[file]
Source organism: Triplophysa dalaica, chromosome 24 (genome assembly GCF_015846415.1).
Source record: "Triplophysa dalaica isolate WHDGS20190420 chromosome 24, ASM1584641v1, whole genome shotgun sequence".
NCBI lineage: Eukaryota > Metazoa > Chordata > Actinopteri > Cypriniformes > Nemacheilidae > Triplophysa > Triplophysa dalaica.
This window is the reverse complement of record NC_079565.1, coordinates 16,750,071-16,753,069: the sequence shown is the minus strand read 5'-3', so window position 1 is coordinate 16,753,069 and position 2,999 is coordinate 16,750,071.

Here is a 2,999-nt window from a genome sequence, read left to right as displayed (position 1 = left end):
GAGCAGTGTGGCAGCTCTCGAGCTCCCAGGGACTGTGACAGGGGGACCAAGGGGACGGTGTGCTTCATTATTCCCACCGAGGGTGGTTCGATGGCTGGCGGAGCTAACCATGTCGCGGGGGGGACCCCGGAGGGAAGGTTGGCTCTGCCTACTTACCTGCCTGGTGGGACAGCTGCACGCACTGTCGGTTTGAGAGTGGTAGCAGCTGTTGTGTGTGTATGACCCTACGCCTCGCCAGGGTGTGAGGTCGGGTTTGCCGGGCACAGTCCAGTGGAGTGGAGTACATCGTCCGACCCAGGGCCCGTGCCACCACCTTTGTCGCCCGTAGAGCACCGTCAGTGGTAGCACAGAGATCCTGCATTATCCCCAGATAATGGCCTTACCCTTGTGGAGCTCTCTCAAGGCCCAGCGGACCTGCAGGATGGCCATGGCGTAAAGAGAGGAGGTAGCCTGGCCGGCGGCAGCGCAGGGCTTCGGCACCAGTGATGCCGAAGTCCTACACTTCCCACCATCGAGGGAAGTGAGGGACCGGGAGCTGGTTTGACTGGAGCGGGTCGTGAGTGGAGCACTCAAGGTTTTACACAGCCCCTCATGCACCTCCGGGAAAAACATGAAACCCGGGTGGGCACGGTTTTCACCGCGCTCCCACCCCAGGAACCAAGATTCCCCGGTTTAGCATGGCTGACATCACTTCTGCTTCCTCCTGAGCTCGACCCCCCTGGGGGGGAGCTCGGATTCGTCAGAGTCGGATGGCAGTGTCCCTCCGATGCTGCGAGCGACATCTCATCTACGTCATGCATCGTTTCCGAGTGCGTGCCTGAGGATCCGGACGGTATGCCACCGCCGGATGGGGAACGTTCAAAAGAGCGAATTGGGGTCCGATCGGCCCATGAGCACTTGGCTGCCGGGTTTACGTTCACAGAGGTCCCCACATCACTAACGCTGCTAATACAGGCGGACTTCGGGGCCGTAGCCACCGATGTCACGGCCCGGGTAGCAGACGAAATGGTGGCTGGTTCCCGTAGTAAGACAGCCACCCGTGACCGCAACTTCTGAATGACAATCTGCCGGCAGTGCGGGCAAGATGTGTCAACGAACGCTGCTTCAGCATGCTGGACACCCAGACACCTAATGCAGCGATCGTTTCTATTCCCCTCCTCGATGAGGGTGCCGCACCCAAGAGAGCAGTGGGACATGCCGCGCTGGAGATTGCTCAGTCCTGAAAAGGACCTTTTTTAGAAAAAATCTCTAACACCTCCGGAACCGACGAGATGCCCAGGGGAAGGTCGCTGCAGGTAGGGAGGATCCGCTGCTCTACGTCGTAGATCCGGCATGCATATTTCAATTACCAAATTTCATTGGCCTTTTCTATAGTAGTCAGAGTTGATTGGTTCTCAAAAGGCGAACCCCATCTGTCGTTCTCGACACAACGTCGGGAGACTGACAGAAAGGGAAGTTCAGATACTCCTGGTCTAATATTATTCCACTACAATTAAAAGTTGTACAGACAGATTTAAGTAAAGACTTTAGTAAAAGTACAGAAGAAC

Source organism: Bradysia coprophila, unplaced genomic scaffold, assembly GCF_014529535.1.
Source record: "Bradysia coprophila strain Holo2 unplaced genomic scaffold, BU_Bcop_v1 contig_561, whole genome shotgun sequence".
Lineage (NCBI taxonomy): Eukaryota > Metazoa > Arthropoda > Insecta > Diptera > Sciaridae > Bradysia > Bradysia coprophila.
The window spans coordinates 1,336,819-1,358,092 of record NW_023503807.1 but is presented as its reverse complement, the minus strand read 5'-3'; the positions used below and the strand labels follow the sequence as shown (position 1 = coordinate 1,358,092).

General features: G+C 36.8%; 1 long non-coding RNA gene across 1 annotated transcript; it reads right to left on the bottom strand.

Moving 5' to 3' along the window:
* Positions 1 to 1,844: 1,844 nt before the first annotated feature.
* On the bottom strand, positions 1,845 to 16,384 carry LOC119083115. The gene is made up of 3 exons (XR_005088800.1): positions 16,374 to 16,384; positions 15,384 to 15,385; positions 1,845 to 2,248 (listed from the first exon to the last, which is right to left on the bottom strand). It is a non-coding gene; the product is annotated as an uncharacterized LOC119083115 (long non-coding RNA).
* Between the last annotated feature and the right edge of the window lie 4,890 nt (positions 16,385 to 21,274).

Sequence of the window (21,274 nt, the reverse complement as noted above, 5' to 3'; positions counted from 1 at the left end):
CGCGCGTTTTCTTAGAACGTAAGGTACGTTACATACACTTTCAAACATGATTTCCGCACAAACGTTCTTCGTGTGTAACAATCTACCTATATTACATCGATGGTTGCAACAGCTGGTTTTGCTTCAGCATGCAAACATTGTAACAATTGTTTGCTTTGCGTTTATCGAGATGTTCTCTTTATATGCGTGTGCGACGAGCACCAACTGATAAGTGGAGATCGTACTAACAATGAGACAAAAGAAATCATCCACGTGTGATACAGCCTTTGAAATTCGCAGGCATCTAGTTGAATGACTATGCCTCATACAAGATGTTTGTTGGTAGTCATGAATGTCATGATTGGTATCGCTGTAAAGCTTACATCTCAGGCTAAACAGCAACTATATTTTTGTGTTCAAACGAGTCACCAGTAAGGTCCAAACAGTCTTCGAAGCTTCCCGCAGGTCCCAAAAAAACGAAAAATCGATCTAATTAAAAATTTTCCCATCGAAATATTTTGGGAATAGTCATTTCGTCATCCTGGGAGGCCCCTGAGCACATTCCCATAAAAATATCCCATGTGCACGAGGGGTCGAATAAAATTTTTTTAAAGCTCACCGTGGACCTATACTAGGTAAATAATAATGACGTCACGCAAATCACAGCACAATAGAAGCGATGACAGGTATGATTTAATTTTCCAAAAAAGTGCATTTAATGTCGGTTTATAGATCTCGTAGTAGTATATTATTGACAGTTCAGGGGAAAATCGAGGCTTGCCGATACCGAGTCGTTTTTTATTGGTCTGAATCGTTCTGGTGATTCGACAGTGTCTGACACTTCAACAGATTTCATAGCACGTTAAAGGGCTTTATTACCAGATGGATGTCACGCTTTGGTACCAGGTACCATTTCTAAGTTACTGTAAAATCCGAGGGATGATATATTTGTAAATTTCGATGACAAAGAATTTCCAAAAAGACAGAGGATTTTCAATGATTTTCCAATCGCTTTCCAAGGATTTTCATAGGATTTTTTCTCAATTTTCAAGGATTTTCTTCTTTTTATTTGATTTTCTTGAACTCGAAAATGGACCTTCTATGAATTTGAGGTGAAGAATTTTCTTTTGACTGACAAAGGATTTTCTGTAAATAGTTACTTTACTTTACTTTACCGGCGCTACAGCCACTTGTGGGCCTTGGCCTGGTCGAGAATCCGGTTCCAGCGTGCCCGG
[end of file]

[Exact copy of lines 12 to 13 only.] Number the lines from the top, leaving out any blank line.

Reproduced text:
Moving 5' to 3' along the window:
* Positions 1 to 1,844: 1,844 nt before the first annotated feature.